- Felicia Konold was arrested in Arizona last week in connection to the Capitol riot.
- According to the complaint, Konold said she was recruited by the Proud Boys’ Kansas City chapter.
- Her claimed acceptance into the notoriously misogynistic group has puzzled experts.
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Felicia Konold was arrested in Arizona last week on charges of conspiracy, civil disorder, obstruction, trespassing, and disorderly conduct, according to the Department of Justice.
According to the criminal complaint against Konold, she recorded multiple Snapchat videos after the riot detailing the event.
In one of the videos, she claimed to have been recruited by the Kansas City chapter of the Proud Boys, and displayed what she said was a membership coin.
“In the post the woman claimed that she had been told that even though she was not from Kansas City, she was ‘with them now,'” the criminal complaint said.
The Proud Boys are by definition a male-only group, describing themselves as a “pro-Western fraternal organization for men who refuse to apologize for creating the modern world,” the criminal complaint said.
The Southern Poverty Law Center, which has designated the Proud Boys as a hate group, said the group is “known for misogynistic rhetoric” and believe “women are happier when they stay home and have children.”
Alex DiBranco, executive director of the Institute for Research on Male Supremacism, told the AP that no one in her company is aware of a woman ever having been recruited by a Proud Boys chapter.
Cassie Miller, a senior research analyst for the SPLC, also told the AP that for a time, women formed auxiliary Proud Boys groups like the “Proud Boys’ Girls,” made up of wives and girlfriends of members.
But these women were never considered full members of the Proud Boys and she’s not aware of any of these auxiliary groups being active now.
“The group has been very clear from the beginning it is an organization for men only and they hold misogynistic beliefs and believe that women are best suited for domestic labor and should act as mothers and homemakers,” Miller said.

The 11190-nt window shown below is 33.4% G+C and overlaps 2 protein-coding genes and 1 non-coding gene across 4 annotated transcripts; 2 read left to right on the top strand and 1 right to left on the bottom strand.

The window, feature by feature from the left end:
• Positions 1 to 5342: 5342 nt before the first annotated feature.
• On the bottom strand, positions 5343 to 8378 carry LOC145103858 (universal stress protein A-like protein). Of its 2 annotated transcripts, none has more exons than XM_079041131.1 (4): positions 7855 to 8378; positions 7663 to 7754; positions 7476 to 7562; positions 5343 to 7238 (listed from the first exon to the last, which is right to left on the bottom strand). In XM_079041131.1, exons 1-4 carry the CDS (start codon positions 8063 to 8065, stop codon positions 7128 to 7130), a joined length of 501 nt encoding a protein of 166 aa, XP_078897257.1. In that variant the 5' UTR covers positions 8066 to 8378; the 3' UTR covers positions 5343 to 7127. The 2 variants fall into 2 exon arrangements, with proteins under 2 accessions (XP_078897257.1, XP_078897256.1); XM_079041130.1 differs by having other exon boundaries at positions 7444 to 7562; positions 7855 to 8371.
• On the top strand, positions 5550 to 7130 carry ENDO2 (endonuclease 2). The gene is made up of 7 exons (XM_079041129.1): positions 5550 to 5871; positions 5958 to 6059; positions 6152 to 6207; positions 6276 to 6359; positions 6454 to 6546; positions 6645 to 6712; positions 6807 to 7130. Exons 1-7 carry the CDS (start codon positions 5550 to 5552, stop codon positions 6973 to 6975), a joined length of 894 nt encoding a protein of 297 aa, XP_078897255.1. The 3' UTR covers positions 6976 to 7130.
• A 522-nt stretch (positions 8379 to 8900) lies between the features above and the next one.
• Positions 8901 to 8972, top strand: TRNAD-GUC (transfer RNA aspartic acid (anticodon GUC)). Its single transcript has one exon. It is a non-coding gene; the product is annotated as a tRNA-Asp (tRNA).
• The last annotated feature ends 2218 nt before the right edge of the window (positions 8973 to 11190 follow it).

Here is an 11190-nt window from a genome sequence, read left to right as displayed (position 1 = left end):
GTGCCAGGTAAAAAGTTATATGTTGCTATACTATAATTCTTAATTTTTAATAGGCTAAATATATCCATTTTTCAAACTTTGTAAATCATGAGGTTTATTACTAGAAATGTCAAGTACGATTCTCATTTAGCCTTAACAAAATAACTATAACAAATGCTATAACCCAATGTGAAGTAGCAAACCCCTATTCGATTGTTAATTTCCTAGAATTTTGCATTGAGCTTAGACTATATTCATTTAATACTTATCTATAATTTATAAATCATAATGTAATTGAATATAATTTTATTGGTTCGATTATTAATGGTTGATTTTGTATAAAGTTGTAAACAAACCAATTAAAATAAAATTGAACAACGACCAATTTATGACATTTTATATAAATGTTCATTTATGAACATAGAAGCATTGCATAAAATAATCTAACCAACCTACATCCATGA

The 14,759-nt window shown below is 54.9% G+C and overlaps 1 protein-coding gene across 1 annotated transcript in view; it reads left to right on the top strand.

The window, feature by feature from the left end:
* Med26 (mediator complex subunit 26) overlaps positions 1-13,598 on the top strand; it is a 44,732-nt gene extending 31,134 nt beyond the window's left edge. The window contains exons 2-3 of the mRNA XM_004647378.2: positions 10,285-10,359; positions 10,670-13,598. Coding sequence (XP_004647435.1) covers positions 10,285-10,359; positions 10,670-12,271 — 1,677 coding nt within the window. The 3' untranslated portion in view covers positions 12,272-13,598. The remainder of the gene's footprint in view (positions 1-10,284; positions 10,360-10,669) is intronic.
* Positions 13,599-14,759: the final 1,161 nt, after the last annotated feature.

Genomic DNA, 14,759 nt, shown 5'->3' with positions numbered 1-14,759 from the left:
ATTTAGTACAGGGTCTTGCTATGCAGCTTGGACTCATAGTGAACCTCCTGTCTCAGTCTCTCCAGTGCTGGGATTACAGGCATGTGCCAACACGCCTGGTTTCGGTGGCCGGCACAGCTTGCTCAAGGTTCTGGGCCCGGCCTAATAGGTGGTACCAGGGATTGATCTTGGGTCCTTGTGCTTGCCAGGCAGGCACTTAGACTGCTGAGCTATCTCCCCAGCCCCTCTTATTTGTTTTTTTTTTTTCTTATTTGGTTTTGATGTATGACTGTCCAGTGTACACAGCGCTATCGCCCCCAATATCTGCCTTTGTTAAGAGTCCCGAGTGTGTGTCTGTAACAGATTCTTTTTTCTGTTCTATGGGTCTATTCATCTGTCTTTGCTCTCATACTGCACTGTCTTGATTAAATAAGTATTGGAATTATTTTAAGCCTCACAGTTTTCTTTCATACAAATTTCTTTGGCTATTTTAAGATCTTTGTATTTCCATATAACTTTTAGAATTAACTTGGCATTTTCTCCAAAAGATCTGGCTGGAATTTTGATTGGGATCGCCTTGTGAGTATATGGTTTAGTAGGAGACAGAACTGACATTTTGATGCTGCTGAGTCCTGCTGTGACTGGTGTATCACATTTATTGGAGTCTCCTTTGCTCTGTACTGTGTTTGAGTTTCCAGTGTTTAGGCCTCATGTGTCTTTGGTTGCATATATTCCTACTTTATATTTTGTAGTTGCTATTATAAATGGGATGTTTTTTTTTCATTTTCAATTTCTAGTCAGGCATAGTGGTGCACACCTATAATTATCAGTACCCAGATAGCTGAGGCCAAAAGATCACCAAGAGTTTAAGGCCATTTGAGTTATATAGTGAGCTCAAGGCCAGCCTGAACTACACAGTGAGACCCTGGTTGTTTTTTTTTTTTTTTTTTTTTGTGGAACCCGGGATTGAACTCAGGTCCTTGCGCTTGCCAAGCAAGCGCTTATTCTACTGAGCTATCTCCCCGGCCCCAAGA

Eric Ward, a senior fellow at the SPLC, told the AP that Konold’s receiving a coin shows “there is dissension in the ranks of the Proud Boys right now.”
“There is something happening around gender in the Proud Boys — and it’s something worth paying attention to,” Ward said.
According to Konold’s criminal complaint, she and her brother Cory were seen on video marching toward the Capitol with a group of Proud Boys on January 6, pushing past several police barricades before eventually breaking into the Capitol with the group. Footage inside the Capitol showed Konold and others working to stop police officers from being able to lower the security gates in the building, the complaint said.
One of the four others charged alongside Konold in the complaint is William Chrestman, who is described in another court document as the leader of the Kansas City Proud Boys, according to the AP.
Following Felicia and Cory Konold’s arrests last week, their father, Robert Konold, told the Arizona Daily Star that he didn’t know they were members of a group.
“Neither of them, as far as I knew, had any affiliation with any group or anything,” Konold said.
While he said he and Felicia had become estranged in the past year, he said he remains “tight” with his son, and that he would have known if Cory joined the Proud Boys.
Robert Konold said that it was his daughter who really wanted to go to the Trump event, and that her brother tagged along.
“He was just going to drive with his sister because she was going to go regardless,” Konold said. “He figured, ‘Hey, road trip, and we can both share driving.'”